When Shaw expressed concern of taxes soaring, Board President Andrea Spalla affirmed it would not “be a sudden spike,” and that bonds from previous years would be rolled over to cover expansion costs as much as possible.

At this point, Princeton University pays a sum to the municipality in lieu of taxes, but Cochrane said this may be something they look at, and the board will work with the town to create the best solution for the high population of students on a short- and long-term basis.

In other news:

• The board, alongside Princeton Teachers Union co-presidents, released a statement in opposition to the state Department of Education’s recent implementation of students’ standardized test scores baring 30 percent more weight in teacher evaluations. The statement is available on the homepage.

• The superintendent outlined the Merit Goals achieved for the 2015-2016 school year and the Merit Goals for the current school year. Upcoming goals include a review of service learning for grades K through 12, working to enhance cultural responsiveness and empathy with the creation of programs such as a Council of Diversity and Outreach, and revising administrator evaluation instruments and protocols.

Some of the achieved Merit Goals from last year include Homework 2.0, which led to designated “Homework Free Weekends” for high school students, and Athletics 2.0, which led to this year’s implementation of Option II for athletes using gym as a free period to relieve stress load.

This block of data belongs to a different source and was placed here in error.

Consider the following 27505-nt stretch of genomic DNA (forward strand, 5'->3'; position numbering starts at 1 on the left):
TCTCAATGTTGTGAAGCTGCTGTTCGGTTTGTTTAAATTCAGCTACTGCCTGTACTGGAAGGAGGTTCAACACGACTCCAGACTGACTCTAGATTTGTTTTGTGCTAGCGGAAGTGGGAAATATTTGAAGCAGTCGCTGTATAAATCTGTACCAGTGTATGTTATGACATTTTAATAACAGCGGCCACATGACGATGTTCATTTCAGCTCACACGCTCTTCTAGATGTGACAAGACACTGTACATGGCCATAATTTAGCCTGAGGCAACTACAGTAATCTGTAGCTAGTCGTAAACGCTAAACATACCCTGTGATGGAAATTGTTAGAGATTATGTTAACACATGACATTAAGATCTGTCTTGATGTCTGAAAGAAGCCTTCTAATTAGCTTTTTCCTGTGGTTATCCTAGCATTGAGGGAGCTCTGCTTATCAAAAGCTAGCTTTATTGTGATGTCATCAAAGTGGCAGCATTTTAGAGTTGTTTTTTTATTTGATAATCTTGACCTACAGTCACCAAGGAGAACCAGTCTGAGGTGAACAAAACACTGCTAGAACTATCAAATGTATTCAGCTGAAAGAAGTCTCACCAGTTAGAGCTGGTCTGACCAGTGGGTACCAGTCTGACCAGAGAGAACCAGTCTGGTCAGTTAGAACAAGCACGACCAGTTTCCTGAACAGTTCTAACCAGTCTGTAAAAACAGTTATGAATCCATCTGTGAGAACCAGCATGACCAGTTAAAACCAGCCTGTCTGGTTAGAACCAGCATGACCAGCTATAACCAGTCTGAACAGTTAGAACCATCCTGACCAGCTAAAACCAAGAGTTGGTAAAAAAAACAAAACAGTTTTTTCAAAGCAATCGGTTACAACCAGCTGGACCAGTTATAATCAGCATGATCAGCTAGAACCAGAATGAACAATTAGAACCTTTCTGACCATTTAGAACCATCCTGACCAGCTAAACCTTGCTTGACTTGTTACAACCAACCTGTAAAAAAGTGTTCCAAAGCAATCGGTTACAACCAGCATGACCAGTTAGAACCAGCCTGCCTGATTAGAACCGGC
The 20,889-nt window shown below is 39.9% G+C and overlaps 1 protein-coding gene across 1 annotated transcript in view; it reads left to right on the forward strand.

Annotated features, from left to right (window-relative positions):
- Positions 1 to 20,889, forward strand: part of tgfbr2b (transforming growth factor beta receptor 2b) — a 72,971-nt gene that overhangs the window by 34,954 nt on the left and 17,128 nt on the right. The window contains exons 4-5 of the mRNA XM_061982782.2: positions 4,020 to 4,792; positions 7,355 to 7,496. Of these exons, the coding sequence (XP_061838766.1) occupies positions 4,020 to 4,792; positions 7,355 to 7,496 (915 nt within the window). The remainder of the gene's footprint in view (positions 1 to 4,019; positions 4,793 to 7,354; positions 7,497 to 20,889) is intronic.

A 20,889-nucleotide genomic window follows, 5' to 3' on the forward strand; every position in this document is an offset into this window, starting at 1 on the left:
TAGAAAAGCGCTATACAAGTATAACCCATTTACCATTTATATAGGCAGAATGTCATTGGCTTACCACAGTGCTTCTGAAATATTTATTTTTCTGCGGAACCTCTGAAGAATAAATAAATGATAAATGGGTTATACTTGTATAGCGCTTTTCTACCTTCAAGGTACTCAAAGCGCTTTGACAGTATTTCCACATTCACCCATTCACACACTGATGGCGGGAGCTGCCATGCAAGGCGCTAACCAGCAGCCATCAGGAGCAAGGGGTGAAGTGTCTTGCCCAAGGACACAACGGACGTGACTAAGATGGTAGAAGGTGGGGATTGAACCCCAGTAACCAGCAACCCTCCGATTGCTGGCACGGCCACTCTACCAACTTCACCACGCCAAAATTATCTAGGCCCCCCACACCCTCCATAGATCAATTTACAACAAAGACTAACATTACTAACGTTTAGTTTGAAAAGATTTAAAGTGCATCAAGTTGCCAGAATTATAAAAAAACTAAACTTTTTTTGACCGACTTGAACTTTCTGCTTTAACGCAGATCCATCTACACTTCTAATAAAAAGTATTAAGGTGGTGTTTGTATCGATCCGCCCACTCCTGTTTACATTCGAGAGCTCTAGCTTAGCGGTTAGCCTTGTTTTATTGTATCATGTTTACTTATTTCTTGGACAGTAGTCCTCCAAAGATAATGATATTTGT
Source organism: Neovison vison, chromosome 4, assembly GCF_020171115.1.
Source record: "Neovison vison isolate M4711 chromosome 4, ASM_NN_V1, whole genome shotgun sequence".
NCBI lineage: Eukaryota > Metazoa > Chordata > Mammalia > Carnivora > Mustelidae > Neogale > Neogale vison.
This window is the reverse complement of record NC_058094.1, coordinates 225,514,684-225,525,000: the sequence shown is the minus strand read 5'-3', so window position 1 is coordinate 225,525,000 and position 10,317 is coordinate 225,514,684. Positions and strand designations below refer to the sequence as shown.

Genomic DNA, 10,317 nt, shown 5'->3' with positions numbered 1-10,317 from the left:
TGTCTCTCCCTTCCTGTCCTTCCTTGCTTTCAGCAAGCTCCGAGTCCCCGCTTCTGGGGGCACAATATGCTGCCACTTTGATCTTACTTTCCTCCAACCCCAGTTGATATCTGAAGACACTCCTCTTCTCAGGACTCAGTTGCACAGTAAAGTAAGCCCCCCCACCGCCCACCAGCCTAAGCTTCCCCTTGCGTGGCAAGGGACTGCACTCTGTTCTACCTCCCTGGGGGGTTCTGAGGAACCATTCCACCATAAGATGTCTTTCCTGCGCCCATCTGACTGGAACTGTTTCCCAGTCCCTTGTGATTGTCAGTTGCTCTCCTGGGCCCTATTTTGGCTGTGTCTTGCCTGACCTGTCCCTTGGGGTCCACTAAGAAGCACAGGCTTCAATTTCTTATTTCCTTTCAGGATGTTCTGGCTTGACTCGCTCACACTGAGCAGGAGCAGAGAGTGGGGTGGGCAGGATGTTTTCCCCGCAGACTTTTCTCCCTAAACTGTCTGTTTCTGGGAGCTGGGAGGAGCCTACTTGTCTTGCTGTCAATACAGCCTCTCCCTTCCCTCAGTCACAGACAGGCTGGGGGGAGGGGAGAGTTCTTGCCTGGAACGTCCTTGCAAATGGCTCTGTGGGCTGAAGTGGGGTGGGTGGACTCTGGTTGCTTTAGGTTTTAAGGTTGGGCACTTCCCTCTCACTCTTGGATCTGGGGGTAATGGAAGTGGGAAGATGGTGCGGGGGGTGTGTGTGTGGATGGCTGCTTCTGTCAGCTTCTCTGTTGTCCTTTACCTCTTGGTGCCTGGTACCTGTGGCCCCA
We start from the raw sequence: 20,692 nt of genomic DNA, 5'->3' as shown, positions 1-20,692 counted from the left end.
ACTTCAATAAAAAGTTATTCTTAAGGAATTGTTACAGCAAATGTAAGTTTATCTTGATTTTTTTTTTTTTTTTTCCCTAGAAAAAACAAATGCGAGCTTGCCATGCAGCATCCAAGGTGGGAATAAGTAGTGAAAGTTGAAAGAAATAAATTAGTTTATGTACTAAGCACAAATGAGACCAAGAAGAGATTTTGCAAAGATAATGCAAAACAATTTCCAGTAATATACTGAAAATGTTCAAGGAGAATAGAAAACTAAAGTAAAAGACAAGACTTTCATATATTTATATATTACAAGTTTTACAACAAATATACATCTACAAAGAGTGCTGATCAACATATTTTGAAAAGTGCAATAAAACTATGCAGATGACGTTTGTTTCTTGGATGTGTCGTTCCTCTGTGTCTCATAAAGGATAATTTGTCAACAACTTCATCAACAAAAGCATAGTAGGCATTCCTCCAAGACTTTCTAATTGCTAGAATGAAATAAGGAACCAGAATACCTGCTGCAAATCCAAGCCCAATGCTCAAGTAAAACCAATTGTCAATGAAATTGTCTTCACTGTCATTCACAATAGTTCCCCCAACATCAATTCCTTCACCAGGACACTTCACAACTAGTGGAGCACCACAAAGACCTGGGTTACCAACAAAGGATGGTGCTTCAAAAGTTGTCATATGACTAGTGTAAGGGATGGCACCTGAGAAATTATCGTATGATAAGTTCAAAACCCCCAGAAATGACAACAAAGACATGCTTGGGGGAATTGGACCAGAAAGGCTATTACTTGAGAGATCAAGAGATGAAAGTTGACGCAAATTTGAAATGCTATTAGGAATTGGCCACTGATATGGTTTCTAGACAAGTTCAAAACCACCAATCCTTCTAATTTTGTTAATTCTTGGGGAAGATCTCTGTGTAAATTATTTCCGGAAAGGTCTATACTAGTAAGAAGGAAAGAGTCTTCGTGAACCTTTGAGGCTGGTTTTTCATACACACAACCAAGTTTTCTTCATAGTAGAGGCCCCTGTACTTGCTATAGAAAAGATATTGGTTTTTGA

• The board recognized the following retirees: Christophe Auleus, custodian, Riverside Elementary, after 25 years of service, effective Feb. 1; and Diane Lefenfeld, grade five, Johnson Park Elementary, after 22 years of service, effective July 1. The board thanked Auleus and Lefenfeld for their efforts on behalf of students, parents, staff and community members over their years of service in the district.

• Spalla and Cochrane addressed the school, the community and the parents, friends and peers of Owen Bardzilowski for the unbelievable togetherness and support fostered in the days and weeks following Bardzilowski’s passing. They thanked the teachers, administrators, outside organizations and all individuals who worked to help those in need and honored the Bardzilowski family for their openness to create a dialogue for other children and people suffering similarly to Owen.

• Cochrane reminded the board of Homecoming Weekend Oct. 12 through 14 and encouraged all parents and students to attend to lift the spirits and contribute to the joy of PHS students.


About Erica Chayes Wida

Erica Chayes Wida is a writer, mom, and complete zealot when it comes to poetry, paella and globe collections. After graduating with a degree in Anthropology from UCLA, Erica moved to Italy where the seasons and old architecture inspired her journey back to the East Coast. Since then, she and her husband have created a nest egg locally and, over time, developed a rather grand love affair with the town of Princeton. Erica is senior editor at The Princeton Sun and enjoys fulfilling her Princeton affections on a daily basis. | View all posts by Erica Chayes Wida